Barnes described the grinding effects on workers of today’s capitalist crisis, the deepest since before World War II. Private employment today is 2 percent below where it was a decade ago—the first time there has been a loss of jobs over a 10-year period since the 1890s.

The Federal Reserve’s “quantitative easing”—fancy words for printing money in massive amounts—won’t stem their crisis, Barnes said, since the capitalists aren’t spending on capacity-expanding plant and equipment to draw labor on a large scale into increased production. And banks and other institutions still hold massive “assets” from the financial meltdown of 2007-2008 that are worth a fraction of what the owners claim.

What’s been the upshot of Washington’s much-hyped “financial reform”? As of late last year, Barnes said, four banks hold some 40 percent of all outstanding loans, and three of the four accounted for 56 percent of all mortgages last year.

In face of the deepening crisis facing workers, the union officialdom collaborates more and more closely with the bosses. They create bigger and bigger obstacles to workers fighting effectively against our class enemy, the capitalist class.

Barnes pointed to the example of United Auto Workers (UAW) officials, who announced June 9 that they will propose to the auto barons in upcoming negotiations wider use of profit-sharing instead of fixed wage increases. This is necessary, UAW president Bob King told the Wall Street Journal, so these companies “remain competitive.”

The foreign and military policy of the Barack Obama administration is increasingly reckless, Barnes said. It seeks to keep “the shooters” in place in Afghanistan while pledging to draw down U.S. troop levels. When the administration’s plans go awry, as in Libya earlier this year, its tendency is to lash out militarily under pressure with dangerous consequences for working people the world over.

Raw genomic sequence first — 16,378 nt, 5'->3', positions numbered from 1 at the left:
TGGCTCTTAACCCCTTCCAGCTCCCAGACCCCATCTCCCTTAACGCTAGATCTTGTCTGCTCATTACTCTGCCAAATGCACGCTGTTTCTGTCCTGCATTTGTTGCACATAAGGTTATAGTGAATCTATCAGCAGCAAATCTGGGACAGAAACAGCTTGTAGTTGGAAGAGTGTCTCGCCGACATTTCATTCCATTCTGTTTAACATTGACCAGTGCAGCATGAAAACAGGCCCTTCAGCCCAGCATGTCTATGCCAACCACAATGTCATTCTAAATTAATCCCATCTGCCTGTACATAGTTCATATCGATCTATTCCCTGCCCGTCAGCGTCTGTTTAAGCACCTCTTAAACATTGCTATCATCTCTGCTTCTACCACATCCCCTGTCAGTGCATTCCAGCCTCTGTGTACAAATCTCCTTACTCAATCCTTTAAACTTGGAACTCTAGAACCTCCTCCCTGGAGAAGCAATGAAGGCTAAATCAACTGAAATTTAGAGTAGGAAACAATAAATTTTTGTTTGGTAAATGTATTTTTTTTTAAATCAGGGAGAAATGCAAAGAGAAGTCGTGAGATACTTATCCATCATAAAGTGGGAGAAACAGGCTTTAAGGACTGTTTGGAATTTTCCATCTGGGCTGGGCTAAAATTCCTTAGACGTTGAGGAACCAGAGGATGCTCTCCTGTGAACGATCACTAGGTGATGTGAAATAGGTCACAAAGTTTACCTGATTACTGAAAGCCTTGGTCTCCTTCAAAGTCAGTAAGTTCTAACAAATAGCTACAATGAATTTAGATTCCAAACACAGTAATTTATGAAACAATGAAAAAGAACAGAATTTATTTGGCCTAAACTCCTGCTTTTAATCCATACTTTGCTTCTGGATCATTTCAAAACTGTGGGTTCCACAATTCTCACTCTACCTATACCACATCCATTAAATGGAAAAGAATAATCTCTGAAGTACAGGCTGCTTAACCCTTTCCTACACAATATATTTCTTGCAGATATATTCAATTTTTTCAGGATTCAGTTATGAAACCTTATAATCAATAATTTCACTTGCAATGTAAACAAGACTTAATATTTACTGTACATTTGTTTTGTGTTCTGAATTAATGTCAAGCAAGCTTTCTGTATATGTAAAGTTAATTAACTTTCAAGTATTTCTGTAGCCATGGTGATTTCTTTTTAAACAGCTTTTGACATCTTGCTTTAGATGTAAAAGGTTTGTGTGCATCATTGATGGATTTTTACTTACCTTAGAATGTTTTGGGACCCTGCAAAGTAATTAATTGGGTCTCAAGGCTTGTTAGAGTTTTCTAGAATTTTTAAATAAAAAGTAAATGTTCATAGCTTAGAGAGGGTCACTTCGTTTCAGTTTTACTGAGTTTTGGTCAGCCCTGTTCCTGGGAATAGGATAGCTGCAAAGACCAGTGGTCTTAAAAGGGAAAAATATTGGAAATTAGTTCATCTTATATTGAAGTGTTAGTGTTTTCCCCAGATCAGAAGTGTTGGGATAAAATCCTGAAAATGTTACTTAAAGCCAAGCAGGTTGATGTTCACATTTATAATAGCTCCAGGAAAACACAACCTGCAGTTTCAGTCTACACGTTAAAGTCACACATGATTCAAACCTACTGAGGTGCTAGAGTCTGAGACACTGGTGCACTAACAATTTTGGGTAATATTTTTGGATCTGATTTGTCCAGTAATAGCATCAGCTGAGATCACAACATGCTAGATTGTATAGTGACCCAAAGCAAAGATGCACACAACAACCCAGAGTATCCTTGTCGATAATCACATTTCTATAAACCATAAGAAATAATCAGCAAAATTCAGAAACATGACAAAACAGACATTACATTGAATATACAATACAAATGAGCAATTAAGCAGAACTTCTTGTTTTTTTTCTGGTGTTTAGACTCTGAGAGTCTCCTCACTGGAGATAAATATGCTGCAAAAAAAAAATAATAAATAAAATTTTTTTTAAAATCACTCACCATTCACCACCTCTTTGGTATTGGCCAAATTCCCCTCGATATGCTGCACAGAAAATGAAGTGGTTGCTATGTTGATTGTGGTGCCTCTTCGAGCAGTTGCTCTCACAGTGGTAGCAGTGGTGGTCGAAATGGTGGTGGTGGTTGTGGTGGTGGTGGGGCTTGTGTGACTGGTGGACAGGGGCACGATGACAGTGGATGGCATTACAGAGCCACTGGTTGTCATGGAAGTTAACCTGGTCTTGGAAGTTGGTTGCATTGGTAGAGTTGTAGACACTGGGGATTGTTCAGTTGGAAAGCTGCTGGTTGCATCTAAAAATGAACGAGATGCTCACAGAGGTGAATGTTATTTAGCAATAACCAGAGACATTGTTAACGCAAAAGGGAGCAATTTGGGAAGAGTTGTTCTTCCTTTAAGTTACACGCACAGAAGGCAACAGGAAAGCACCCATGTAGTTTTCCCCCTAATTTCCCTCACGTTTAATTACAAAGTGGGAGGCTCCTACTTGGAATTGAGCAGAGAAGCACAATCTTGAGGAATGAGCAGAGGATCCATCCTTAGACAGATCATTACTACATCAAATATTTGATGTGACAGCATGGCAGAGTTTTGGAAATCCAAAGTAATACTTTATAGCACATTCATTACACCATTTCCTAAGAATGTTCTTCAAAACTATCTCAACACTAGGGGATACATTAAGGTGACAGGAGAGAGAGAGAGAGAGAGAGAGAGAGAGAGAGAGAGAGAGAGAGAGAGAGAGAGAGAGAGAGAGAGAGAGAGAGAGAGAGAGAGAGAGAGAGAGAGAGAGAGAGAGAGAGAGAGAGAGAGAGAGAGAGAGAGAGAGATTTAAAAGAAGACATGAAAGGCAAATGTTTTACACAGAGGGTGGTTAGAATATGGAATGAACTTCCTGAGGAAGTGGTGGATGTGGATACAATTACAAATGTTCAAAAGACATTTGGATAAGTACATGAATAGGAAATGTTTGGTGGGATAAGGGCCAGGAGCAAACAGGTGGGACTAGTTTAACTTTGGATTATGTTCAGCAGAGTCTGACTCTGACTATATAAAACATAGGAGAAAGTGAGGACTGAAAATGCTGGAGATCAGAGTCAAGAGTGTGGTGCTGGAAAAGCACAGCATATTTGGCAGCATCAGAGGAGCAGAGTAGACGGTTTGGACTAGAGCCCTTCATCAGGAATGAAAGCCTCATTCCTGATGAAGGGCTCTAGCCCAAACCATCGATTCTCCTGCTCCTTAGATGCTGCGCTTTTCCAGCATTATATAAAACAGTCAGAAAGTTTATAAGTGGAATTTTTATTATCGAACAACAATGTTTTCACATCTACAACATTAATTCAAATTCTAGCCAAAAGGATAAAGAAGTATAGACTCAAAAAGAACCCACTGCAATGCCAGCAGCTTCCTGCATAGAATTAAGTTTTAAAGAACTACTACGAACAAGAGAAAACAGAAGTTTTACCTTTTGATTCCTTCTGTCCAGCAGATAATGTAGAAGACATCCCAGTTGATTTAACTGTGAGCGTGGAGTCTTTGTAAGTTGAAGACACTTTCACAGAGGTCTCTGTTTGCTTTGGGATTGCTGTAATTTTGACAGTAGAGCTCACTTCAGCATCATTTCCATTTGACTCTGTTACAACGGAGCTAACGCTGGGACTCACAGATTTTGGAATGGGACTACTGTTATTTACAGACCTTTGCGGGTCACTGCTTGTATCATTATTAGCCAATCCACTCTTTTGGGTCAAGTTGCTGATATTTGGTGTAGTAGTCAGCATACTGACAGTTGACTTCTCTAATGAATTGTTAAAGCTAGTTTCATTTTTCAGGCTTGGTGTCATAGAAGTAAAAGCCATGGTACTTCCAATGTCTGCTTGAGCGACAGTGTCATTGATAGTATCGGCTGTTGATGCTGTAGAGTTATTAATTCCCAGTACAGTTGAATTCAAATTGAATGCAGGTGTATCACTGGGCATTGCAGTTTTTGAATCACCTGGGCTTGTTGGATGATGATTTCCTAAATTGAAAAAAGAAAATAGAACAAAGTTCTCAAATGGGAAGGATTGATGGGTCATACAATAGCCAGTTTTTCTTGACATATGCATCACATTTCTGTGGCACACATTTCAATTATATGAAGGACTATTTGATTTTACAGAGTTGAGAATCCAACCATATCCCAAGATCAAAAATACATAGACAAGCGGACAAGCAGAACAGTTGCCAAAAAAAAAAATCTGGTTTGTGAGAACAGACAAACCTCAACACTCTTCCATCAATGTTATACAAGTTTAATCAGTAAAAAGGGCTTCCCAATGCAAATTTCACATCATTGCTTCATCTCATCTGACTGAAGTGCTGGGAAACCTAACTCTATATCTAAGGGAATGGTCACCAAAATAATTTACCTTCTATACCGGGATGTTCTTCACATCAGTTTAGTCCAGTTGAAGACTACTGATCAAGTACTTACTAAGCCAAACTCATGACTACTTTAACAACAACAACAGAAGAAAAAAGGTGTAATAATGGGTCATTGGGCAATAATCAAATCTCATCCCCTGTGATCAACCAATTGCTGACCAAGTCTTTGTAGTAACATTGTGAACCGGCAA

A movement, not a doctrine

In responding to openings to discuss politics with more workers, Barnes said, there is no program the party can “apply” in order to know what to do next. Communism, as Marx and Engels demonstrated, is not a doctrine but a movement. It draws on the political generalization of lessons learned by the vanguard of the working class along the line of march toward workers power.

If class-conscious workers don’t participate in the class struggle with this in mind, Barnes said, they veer off in a reformist or “left socialist” direction. Communist workers join with other working people to fight for all sorts of immediate and democratic demands in the interests of the working class. But concessions we win will be by-products of revolutionary struggle, along the road to power, not of a class-collaborationist course to “reform” capitalist rule.

What’s decisive for the working class, said Barnes, is fought out and settled in the streets, not by the passage of laws in bourgeois legislatures. Whether it’s immigration rights, a woman’s right to choose abortion, or other political questions, what counts are not laws but the relationship of class forces established in struggle. The adoption of reactionary legislation in and of itself doesn’t register anything new in class politics; it shines a spotlight on the cumulative results of obstacles to effective struggle erected by misleaders of working people and the oppressed.